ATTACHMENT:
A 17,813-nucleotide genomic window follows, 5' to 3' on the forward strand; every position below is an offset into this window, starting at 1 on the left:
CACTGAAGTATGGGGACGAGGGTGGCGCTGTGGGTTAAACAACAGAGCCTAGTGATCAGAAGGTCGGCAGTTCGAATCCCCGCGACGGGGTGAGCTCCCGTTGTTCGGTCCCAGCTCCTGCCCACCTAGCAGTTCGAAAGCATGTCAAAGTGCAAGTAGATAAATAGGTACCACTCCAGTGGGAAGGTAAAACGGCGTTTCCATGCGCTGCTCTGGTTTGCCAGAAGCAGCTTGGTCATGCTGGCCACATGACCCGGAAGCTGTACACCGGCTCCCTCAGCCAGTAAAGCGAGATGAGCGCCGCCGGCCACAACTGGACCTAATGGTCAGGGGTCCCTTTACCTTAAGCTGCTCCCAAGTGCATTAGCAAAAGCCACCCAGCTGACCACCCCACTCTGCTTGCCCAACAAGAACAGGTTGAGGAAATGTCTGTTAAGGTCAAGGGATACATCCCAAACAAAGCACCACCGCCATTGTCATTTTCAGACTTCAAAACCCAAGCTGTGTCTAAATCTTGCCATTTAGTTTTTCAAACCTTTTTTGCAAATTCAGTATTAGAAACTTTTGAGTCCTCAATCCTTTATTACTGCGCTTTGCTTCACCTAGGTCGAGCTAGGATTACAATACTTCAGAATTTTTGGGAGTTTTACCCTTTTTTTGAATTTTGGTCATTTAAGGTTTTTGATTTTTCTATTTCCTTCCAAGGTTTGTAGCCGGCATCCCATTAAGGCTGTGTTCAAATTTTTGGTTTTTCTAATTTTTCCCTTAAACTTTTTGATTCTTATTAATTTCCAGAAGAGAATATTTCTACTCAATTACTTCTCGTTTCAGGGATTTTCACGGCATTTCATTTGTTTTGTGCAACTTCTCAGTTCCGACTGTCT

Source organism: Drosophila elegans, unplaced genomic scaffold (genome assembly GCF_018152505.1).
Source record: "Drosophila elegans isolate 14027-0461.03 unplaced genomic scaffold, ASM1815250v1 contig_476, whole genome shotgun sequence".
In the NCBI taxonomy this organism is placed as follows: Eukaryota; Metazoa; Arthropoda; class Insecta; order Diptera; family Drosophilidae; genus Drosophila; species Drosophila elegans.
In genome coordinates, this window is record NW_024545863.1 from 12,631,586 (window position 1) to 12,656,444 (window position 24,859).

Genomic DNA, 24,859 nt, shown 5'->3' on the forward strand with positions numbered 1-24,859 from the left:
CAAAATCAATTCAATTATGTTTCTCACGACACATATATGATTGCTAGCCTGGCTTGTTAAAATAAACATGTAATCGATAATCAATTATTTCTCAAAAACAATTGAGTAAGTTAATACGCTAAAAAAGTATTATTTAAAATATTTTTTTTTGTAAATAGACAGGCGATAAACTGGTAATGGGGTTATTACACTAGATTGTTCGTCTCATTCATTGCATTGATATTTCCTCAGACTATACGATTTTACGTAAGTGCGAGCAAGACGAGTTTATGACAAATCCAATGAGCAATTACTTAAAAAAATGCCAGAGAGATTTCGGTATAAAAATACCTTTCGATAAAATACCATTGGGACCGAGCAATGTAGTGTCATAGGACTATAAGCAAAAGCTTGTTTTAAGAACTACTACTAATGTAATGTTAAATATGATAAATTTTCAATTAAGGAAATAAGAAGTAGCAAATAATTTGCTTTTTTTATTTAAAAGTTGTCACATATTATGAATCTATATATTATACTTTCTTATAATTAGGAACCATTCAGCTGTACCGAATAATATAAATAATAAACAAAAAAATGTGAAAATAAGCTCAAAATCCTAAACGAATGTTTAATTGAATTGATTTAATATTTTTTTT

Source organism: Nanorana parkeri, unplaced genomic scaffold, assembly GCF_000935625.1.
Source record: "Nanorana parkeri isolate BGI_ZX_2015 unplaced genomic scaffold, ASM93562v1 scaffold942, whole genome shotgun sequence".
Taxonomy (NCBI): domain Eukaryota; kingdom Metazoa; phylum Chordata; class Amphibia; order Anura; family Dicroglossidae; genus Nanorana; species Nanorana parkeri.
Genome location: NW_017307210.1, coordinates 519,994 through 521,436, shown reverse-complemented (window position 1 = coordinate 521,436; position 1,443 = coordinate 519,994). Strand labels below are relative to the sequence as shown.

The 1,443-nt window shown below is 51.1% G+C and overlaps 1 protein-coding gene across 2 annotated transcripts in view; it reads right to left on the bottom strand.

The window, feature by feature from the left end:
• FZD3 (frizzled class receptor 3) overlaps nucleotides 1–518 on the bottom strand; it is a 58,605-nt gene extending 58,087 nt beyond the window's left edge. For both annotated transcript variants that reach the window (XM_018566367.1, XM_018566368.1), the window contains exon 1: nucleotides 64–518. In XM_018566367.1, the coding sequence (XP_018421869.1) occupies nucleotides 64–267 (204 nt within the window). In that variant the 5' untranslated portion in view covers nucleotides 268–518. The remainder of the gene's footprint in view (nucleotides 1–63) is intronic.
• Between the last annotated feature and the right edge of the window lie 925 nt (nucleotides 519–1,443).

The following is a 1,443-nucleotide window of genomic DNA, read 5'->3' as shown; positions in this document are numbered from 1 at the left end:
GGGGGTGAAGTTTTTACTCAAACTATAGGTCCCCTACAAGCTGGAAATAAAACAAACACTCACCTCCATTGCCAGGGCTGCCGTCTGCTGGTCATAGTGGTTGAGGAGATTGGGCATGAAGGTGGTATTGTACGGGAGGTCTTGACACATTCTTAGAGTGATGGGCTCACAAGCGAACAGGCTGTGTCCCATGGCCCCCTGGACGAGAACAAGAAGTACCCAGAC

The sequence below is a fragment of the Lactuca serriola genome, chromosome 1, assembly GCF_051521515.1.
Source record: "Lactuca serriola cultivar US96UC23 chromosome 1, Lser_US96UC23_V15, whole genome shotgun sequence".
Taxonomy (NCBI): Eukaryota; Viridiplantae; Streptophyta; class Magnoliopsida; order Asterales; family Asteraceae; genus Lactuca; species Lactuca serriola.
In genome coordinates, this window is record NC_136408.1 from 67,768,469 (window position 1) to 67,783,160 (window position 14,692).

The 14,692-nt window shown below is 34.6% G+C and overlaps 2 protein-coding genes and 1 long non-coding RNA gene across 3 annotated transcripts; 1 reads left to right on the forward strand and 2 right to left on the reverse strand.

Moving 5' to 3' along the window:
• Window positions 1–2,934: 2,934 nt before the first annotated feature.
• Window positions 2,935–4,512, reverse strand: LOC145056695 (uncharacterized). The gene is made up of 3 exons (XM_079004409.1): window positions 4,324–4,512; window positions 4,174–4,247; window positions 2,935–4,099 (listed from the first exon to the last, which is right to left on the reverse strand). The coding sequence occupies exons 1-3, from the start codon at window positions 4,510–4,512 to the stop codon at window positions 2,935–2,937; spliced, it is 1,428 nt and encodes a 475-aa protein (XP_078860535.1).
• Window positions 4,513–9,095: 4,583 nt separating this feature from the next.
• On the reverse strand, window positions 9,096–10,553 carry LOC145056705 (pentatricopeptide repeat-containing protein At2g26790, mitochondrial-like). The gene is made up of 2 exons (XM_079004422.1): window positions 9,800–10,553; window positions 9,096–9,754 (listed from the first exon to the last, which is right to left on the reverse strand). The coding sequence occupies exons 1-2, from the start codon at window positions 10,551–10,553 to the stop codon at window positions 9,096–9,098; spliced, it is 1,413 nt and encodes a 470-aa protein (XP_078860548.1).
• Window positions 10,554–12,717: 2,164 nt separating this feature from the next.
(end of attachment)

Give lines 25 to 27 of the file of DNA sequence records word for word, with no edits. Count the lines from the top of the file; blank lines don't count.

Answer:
• Window positions 1–2,934: 2,934 nt before the first annotated feature.
• Window positions 2,935–4,512, reverse strand: LOC145056695 (uncharacterized). The gene is made up of 3 exons (XM_079004409.1): window positions 4,324–4,512; window positions 4,174–4,247; window positions 2,935–4,099 (listed from the first exon to the last, which is right to left on the reverse strand). The coding sequence occupies exons 1-3, from the start codon at window positions 4,510–4,512 to the stop codon at window positions 2,935–2,937; spliced, it is 1,428 nt and encodes a 475-aa protein (XP_078860535.1).
• Window positions 4,513–9,095: 4,583 nt separating this feature from the next.